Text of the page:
2012 is here. Now what? Once the Christmas tree is recycled, the tinsel tossed out, and the hangover from New Year’s Eve subsides, what can you expect the new year to bring to Arizona? 2012 will undoubtedly bring many things, some expected, some not. But we’ve narrowed down the list to five issues we think will dominate life and water-cooler chat in the East Valley in the coming year.
With voter dissatisfaction at record lows, 2012 is lining up to be a rocky election season at every level. New legislative and Congressional district lines could make some districts within reach of Democrats, perhaps easing the Republican domination in the statehouse and in Washington, D.C.
And the defeat of Mesa Republican Russell Pearce could embolden stronger candidates to challenge politicians who had seemed invincible. The elections will also reveal whether the recall of the former Senate President was an issue unto itself or whether voters want more moderate political representation.
Voters will also decide whether to reward or punish state lawmakers who made painful cuts to the budget, including education and health care for low-income Arizonans.
Locally, voters will decide whether Mesa’s Scott Smith deserves a second term as mayor, and which of three candidates will succeed Hugh Hallman after two terms as Tempe mayor.
What’s next for Pearce?:
Russell Pearce lost his office, but 2012 will give him plenty of options to parlay his experience into another significant position. He could try to regain a seat in the Legislature, and new legislative districts will likely mean he wouldn’t have to campaign against his successor, Jerry Lewis.
His strong name recognition would also give him a boost for statewide offices or a seat in Congress, though it’s getting late to launch a campaign for some 2012 races. Pearce could also be tapped to serve as a political appointee or to serve at a private institution that advances immigration policy or a range of conservative causes.
And Pearce could head up his own organization, much like former Colorado Congressman Tom Tancredo has formed a political action committee that supports federal candidates who oppose illegal immigration.
Nearly every key economic indicator is supposed to improve in 2012 – but don’t get too excited. Whether it’s jobs, incomes, housing or retail sales, the growth will be tepid at best. This is the projection by research professor Lee McPheters, director of the JP Morgan Chase Economic Outlook Center at the W.P. Carey School of Business. McPheters anticipates 45,000 new jobs in Arizona. Unfortunately, that barely puts a dent in the 324,000 jobs lost from 2007 through 2010. Jobs, housing and the rest of the economy probably won’t fully recover for three or four years, according to the W.P. Carey School of Business.
Arizona is now one of the top 10 states for job growth and should see unemployment drop from 9 percent to about 8.5 percent. And the population will grow about 1.5 percent, below normal levels but faster than the national average of 1 percent.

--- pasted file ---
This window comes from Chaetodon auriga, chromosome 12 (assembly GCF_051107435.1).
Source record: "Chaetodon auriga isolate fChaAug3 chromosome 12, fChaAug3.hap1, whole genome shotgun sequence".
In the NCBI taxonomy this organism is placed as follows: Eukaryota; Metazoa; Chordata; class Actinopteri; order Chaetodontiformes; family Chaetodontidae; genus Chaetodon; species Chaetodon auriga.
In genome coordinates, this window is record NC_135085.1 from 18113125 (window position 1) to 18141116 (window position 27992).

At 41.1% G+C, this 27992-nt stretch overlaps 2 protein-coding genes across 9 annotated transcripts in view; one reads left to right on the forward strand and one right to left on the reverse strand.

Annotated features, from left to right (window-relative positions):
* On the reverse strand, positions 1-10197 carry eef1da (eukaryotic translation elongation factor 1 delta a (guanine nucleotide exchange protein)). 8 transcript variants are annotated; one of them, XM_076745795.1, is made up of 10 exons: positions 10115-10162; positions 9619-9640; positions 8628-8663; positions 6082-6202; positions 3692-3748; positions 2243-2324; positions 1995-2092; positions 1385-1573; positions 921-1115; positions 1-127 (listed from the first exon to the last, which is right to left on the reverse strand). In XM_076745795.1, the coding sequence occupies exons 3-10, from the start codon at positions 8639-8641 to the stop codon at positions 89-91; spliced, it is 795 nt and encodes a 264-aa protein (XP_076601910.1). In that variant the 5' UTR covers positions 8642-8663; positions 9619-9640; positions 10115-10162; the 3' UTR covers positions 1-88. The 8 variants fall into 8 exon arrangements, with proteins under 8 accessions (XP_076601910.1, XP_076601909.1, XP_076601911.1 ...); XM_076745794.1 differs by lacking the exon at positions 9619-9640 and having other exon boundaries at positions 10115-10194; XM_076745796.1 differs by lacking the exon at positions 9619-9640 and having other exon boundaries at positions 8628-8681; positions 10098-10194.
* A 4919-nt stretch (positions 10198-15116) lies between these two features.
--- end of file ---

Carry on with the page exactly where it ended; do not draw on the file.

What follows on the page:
The mother of missing baby Gabriel Johnson will go on trial in 2012, more than two years after Gabriel vanished during a custody battle. The trial has been on hold as Elizabeth Johnson, 25, was found incompetent to go on trail for charges that include kidnapping, child abuse, custodial interference and conspiracy to commit custodial interference. But a judge ruled in December she’s now competent in a case that’s garnered national attention.
Gabriel vanished when he was 7 months old in 2009, when Johnson claimed she gave him to a couple she didn’t know at a hotel in San Antonio, Texas. She was in the midst of a custody battle with Logan McQueary of Gilbert, her estranged boyfriend and Gabriel’s father.
Johnson’s frustrated police by saying little, and her defense attorneys quit in December after citing she has serious mental issues. Johnson’s family maintains she knows what happened to Gabriel and that a trial could finally bring clues to light.
Illegal immigration won’t be just a debate or a state law in 2012 – it’ll be a U.S. Supreme Court case. The court will take up provisions of SB 1070, deciding issues including whether police are required to determine the immigration status of people if they have “reasonable suspicion” that they are in the U.S. illegally.
A ruling is likely later in the year – at the height of the presidential campaign. The ruling could bolster President Barack Obama’s support from Hispanics – or alienate a public that supports stronger enforcement of immigration laws.
The Supreme Court sided with a 2007 Arizona immigration law earlier this year, allowing the state to revoke business licenses when operators had a history of hiring illegal immigrants. But the case on SB 1070 is much broader and could resolve how much states can do to enforce federal immigration laws.
At home, the ouster of Senate President Russell Pearce will leave the Legislature without its strongest advocate of illegal immigration issues. Already, lawmakers decided last year to ease off on new measures in part because of a letter from business leaders who said Arizona’s reputation had suffered from so much focus on that single issue.
And immigration will play a major role in Sheriff Joe Arpaio’s battle with the U.S. Department of Justice over civil-rights violations. Federal investigators are demanding Arpaio change how he deals with Hispanic suspects and inmates. And Arpaio is certain to use his illegal immigration stance as a cornerstone of his campaign for a sixth term in November.
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